The role of aided signal-to-noise ratio in aided speech perception in noise
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Despite advances in hearing aid technology and careful fitting processes, outcomes vary widely among hearing aid users, particularly in background noise. Predicting benefit with hearing aids is not easy to do, as many variables contributing to outcomes are not known. The general aim of this research is to explore a previously undefined variable in outcomes, the signal-to-noise ratio. The level of speech compared to the level of background noise (i.e., signal-to-noise ratio; SNR) has been linked to speech perception and quality of brain responses at the input stage of processing. However, hearing aid processing is likely to modify the SNR, therefore delivering an altered SNR version to the listener. This study first aims to quantify the amount of change in SNR made by hearing aid processing, and second, to use the SNR changes at the output of the hearing aid to predict changes in speech percpetion. Two groups were studied, normal and impaired hearing listeners. Our hypothesis is that speech perception is dependent in part on the SNR at the output of the hearing aid, since this is the signal entering the listener's auditory system. To test this hypothesis, we quantified the SNR at the output of the hearing aid using acoustic measures of the hearing aid output. We then correlated the changes in output SNR to changes in speech perception scores, measured in a background of noise. The results showed that hearing aids for both groups of listeners were changing the SNR from input to output by a small, but statistically significant, amount (mean change: -0.25 dB). However, the change in SNR was not predictive of changes in speech perception for either group. We discuss the limitations and generalizations of these results, as well as future directions for research.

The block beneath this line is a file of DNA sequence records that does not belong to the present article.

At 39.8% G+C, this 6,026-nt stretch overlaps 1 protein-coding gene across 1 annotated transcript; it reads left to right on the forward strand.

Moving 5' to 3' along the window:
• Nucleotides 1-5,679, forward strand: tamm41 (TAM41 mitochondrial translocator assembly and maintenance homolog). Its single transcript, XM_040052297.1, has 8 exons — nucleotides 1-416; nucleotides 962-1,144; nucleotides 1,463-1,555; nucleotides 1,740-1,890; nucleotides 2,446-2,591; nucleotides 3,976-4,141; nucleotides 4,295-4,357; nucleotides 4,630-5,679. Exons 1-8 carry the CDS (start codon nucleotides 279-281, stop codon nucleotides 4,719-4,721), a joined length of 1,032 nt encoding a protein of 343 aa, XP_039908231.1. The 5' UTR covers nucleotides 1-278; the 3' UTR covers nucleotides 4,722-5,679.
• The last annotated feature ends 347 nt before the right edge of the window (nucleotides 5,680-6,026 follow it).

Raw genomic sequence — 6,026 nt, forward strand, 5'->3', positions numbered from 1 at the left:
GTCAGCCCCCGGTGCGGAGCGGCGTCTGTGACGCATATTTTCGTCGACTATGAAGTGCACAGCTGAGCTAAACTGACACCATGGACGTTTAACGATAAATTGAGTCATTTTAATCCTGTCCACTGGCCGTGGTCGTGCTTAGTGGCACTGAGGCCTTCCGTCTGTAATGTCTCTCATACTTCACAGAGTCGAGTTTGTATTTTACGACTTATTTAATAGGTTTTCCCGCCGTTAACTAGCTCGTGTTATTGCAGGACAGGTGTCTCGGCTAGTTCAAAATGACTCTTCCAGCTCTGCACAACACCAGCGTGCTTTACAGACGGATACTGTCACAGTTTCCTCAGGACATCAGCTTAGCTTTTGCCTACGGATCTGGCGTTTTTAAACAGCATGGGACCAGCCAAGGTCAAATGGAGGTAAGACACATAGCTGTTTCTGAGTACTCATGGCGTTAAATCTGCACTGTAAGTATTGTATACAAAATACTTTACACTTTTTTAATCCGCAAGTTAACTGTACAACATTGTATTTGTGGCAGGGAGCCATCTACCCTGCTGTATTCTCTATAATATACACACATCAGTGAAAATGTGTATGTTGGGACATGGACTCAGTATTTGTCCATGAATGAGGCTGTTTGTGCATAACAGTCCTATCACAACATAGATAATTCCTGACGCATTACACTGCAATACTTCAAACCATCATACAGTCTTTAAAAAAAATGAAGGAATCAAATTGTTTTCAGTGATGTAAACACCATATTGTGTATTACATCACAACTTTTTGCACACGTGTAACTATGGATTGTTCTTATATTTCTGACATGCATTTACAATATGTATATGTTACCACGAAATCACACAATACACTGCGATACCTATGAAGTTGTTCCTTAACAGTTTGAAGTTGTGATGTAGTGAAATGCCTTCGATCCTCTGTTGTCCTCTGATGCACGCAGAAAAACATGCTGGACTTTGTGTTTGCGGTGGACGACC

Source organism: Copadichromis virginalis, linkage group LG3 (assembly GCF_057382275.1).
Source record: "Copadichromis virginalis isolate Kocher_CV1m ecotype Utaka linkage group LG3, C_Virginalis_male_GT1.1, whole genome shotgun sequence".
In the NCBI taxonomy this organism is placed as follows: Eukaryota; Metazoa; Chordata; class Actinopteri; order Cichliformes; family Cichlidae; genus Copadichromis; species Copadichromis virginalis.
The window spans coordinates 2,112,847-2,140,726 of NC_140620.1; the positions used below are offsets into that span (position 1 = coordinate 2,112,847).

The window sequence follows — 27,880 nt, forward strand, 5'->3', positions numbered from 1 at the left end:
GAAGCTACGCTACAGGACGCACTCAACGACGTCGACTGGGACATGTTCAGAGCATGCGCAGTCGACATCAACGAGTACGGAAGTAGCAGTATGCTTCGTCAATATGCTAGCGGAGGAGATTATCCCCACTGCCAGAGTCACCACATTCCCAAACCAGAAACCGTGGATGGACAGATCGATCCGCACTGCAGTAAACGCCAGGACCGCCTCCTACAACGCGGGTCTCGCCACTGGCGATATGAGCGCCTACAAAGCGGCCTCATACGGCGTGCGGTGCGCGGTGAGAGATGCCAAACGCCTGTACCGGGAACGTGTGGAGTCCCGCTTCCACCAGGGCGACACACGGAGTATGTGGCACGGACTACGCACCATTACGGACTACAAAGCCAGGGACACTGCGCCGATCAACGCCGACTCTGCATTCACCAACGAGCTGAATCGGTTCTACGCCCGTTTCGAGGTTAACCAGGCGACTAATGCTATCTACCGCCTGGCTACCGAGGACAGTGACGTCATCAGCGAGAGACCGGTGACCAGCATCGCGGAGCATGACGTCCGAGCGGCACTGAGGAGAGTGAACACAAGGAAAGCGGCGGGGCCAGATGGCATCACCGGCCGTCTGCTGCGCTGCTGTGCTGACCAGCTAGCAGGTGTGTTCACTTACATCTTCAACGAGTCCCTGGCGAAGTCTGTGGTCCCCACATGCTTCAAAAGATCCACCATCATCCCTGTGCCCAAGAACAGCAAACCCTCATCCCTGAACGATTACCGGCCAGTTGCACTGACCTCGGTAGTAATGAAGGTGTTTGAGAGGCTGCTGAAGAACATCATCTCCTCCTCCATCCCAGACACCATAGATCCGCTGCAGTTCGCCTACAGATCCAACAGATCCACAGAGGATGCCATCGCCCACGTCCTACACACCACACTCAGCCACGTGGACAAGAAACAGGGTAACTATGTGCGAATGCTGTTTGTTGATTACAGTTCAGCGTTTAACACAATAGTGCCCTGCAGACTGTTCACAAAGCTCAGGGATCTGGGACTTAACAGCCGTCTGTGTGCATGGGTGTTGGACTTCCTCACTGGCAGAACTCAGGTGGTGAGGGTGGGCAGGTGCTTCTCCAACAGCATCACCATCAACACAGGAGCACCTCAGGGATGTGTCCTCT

- Speech